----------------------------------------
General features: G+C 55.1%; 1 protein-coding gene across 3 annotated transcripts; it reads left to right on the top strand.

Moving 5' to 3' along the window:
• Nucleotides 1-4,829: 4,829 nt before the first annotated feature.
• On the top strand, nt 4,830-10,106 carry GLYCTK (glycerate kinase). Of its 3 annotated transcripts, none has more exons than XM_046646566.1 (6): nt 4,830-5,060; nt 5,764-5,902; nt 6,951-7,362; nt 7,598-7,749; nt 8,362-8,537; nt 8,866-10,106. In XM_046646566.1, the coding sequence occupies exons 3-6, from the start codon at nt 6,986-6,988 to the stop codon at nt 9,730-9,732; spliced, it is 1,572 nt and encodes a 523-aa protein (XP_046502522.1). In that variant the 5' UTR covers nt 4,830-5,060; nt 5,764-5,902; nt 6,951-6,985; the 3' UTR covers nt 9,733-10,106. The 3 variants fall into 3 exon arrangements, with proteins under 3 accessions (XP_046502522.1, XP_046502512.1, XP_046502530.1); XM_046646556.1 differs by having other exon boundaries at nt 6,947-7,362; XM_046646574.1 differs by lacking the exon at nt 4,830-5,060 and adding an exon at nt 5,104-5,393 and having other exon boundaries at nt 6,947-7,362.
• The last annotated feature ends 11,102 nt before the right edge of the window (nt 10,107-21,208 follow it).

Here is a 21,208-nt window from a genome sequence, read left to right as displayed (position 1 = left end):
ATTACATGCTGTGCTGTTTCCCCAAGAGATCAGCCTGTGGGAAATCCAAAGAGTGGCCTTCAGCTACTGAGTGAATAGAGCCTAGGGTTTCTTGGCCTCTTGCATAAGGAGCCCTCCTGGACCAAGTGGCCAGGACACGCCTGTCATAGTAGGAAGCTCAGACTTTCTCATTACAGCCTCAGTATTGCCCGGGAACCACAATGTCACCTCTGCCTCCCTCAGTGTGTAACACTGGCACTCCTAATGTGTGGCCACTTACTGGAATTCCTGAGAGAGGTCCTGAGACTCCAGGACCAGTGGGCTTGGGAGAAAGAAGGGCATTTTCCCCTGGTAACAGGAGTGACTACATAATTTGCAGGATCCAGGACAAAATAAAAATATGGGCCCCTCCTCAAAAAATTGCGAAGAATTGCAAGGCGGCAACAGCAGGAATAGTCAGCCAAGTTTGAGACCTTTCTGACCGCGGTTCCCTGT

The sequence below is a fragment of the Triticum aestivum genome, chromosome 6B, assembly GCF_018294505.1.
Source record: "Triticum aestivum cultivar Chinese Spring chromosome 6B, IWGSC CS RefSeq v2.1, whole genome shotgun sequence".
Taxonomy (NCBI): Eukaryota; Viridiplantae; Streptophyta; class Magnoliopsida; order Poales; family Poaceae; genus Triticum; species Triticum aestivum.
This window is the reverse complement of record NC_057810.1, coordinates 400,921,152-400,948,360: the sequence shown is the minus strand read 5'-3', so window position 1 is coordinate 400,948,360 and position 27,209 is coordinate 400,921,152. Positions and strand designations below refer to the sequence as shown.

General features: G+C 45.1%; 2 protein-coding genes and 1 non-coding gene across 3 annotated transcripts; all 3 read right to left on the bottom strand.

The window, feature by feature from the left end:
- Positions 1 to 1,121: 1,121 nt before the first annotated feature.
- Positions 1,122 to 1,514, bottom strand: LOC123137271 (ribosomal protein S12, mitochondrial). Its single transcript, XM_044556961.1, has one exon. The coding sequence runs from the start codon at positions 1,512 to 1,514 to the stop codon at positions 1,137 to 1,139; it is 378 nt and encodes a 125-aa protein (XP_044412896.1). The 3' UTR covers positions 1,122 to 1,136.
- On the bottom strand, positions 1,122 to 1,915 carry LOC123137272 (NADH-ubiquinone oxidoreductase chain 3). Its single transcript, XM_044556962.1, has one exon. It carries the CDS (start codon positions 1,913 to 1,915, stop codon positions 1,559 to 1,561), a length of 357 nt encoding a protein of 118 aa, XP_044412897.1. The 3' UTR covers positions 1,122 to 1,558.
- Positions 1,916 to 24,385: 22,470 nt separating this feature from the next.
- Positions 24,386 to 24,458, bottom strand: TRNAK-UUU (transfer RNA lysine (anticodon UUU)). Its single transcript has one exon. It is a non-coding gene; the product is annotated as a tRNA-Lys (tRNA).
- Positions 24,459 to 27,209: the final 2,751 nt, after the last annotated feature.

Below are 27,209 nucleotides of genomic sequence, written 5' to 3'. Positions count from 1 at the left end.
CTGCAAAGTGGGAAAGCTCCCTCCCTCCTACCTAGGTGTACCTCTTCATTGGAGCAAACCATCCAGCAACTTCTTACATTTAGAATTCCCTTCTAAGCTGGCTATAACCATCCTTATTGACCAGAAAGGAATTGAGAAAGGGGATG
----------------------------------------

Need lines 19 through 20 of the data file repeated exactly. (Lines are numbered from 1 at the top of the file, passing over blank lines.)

- Positions 24,459 to 27,209: the final 2,751 nt, after the last annotated feature.

Below are 27,209 nucleotides of genomic sequence, written 5' to 3'. Positions count from 1 at the left end.